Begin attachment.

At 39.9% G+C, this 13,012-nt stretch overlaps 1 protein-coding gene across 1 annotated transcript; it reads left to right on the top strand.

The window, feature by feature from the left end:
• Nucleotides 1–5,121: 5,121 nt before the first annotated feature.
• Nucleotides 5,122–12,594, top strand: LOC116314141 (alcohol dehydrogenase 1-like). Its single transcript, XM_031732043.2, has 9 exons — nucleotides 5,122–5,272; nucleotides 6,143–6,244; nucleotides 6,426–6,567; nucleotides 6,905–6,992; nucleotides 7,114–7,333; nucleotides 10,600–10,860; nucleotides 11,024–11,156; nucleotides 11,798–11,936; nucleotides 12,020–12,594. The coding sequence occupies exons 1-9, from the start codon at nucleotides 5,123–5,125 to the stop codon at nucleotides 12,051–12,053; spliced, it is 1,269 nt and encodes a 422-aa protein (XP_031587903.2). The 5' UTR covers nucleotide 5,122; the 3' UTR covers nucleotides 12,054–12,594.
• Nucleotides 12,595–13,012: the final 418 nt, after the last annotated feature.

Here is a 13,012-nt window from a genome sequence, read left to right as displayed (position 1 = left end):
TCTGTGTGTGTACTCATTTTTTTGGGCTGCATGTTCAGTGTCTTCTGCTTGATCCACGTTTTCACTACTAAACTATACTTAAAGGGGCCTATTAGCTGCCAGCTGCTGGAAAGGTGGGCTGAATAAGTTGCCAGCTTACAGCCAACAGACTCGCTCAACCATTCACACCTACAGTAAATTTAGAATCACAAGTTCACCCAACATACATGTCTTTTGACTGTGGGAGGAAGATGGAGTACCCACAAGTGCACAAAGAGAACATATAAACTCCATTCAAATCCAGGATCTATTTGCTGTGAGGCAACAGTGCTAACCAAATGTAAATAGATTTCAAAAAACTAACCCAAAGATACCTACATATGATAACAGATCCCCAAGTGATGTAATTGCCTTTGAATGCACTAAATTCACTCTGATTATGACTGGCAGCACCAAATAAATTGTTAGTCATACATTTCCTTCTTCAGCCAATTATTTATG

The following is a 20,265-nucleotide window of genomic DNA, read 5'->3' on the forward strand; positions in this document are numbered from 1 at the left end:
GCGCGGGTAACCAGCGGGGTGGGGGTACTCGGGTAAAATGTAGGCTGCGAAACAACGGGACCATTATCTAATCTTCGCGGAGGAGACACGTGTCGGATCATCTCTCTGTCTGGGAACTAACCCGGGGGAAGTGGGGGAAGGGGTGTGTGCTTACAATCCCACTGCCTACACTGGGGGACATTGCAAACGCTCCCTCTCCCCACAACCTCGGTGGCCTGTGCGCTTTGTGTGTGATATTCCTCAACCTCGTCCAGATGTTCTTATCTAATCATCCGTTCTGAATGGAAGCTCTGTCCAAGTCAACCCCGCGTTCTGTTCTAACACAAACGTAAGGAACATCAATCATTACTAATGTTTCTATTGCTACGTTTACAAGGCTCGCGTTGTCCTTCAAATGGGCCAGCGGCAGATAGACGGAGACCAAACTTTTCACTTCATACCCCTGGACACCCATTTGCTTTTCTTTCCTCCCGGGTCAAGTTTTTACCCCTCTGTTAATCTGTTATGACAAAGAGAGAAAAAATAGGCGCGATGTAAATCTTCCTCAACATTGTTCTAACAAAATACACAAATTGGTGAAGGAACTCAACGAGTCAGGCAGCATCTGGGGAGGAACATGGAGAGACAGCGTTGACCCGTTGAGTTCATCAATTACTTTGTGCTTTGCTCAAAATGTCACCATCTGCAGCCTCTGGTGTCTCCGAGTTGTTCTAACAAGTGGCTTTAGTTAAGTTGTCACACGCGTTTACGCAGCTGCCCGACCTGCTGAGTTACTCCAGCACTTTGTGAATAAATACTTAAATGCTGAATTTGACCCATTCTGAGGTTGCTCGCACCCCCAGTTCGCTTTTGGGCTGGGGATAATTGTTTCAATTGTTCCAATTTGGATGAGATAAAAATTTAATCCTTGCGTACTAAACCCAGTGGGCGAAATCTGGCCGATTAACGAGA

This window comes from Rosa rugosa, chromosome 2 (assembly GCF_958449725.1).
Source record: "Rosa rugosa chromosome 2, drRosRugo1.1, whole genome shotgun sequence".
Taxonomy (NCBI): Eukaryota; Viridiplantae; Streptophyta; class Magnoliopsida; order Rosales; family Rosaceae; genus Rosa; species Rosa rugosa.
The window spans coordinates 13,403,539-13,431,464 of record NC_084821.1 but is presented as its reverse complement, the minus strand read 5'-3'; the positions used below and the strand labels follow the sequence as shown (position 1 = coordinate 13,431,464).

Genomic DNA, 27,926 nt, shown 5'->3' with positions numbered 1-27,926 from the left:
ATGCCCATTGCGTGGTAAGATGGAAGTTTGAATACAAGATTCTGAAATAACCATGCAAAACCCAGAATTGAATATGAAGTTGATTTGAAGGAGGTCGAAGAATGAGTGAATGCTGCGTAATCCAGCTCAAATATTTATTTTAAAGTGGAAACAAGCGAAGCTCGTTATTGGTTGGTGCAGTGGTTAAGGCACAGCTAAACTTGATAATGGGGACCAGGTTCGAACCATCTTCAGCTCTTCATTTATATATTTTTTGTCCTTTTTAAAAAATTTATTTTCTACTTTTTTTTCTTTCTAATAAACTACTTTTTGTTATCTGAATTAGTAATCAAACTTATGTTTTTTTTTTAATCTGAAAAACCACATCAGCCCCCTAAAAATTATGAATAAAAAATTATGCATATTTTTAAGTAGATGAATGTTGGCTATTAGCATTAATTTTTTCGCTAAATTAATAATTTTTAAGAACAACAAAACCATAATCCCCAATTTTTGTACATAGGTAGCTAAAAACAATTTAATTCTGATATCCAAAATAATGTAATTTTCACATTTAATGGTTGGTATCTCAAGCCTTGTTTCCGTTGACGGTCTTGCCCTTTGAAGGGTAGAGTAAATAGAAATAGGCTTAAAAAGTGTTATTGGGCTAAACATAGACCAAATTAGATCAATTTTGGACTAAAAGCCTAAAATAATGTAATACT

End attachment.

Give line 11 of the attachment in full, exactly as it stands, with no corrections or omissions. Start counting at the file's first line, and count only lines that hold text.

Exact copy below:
Source record: "Rosa rugosa chromosome 2, drRosRugo1.1, whole genome shotgun sequence".